An increase in extreme rainfall events are expected as a result of climate change because a warmer atmosphere can hold more moisture and can also enhance evaporation in some areas. Climate model projections indicate that almost the entire world is expected to see an increase in extreme precipitation as it warms.
Every region of the northern hemisphere in summer was touched by record-breaking temperatures and extreme heat in 2021 (see map lower down).
Perhaps the most prominent heatwave this summer hit the Pacific north-west at the end of June. Portland, Oregon, broke temperature records on three consecutive days, with the hottest being 46.6C (116F). More than 465 people died in Canada and analysis shows that the heatwave caused more than 600 excess deaths in Washington and Oregon. Other impacts included power shortages and melting homes.
A rapid attribution study found that the event would have been almost impossible without climate change.
Elsewhere, a persistent heatwave in Siberia helped fuel wildfires all summer, with “mind-boggling” temperatures hitting 48C. And Pakistan, northern India and parts of the Middle East also saw heatwaves, where temperatures surpassed 52C in places. (Jacobabad in Pakistan and Ras al Khaimah in the United Arab Emirates are two places where scientists have previously recorded a “wet-bulb” temperature – which combines temperature and humidity – exceeding 35C, which is the limit of what the human body can cope with.)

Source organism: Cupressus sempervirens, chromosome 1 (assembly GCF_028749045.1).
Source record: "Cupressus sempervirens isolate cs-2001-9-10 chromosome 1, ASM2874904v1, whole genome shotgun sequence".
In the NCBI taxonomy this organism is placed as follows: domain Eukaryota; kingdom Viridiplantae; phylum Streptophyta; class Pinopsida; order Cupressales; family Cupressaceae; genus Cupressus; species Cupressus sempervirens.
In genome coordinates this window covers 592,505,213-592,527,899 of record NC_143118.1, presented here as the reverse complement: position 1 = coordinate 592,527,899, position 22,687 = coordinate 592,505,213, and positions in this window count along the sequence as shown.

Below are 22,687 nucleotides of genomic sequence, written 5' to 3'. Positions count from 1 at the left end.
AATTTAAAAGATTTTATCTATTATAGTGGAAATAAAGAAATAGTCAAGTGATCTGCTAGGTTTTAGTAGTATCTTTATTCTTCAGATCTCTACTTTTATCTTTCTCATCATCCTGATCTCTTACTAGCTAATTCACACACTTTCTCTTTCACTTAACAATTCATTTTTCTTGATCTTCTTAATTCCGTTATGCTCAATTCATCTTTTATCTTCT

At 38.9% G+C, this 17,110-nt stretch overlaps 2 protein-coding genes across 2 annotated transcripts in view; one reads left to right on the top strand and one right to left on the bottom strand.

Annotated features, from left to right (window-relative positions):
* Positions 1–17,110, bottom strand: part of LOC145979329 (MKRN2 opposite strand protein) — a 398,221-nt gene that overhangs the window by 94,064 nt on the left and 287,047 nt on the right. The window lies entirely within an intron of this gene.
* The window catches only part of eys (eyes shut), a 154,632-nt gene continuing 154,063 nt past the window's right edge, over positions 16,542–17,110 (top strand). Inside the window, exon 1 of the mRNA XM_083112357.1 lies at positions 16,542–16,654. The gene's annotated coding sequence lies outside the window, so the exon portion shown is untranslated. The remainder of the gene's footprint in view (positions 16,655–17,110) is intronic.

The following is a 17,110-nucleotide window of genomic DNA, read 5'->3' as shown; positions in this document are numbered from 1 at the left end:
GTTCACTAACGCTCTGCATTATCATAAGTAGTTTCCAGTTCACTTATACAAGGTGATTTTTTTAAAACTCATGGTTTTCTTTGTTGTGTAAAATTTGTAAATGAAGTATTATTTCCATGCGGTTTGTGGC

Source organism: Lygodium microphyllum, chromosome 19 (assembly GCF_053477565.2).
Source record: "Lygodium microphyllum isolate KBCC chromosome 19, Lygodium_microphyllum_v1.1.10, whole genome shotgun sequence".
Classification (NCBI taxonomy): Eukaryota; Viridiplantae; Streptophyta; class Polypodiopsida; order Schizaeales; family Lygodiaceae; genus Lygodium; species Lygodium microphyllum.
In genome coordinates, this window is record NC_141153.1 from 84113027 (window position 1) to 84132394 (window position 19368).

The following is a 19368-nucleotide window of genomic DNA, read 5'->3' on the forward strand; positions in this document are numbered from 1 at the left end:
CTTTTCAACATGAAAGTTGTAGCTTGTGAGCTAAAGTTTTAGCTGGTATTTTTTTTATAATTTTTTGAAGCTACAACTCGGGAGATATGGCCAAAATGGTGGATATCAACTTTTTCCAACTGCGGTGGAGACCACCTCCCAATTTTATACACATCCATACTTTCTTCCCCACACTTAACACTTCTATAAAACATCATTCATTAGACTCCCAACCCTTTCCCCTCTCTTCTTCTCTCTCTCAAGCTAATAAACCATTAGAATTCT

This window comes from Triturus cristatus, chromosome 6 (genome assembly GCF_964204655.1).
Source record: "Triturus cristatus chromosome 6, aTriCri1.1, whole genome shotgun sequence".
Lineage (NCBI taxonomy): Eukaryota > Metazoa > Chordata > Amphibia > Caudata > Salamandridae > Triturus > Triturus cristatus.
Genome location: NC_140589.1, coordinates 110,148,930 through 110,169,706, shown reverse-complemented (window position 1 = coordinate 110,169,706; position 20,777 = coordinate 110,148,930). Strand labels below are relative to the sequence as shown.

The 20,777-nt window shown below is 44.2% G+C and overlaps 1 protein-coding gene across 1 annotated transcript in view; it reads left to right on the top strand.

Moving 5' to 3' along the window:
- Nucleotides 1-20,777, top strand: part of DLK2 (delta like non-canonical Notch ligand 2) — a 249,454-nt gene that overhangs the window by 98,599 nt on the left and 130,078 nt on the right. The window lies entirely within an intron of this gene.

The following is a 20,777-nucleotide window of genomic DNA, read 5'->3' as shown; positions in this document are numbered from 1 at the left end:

At the end of July, parts of North Africa and Europe were also hit by a heatwave. This brought record-breaking temperatures to Northern Ireland of 31.4C in County Armagh and saw the first “extreme heat warning” issued in the UK. Preliminary figures from the UK’s Office of National Statistics estimates that the heat resulted in between 400 and 800 excess deaths.
In mid-August, a heatwave across the Mediterranean region caused excess deaths in Spain, Italy and Greece. Record-breaking temperatures were recorded in Spain (47.2C) and for Europe as a whole (in Sicily at 48.4C). Tunisia’s capital city, Tunis, saw record-breaking temperatures of 49C, which brought power failures to the city.
The maps below show how heat stress exposure varied across the world in June (top), July (middle) and August (bottom), with purple shading showing “extreme” conditions. The map shows that August saw heat stress of some kind in 74% of land regions.
Being extremes in temperature, heatwaves are intrinsically linked to climate change and have increased in frequency and duration globally. When baseline temperatures rise this in turn leads to a raised likelihood of extremes in temperature.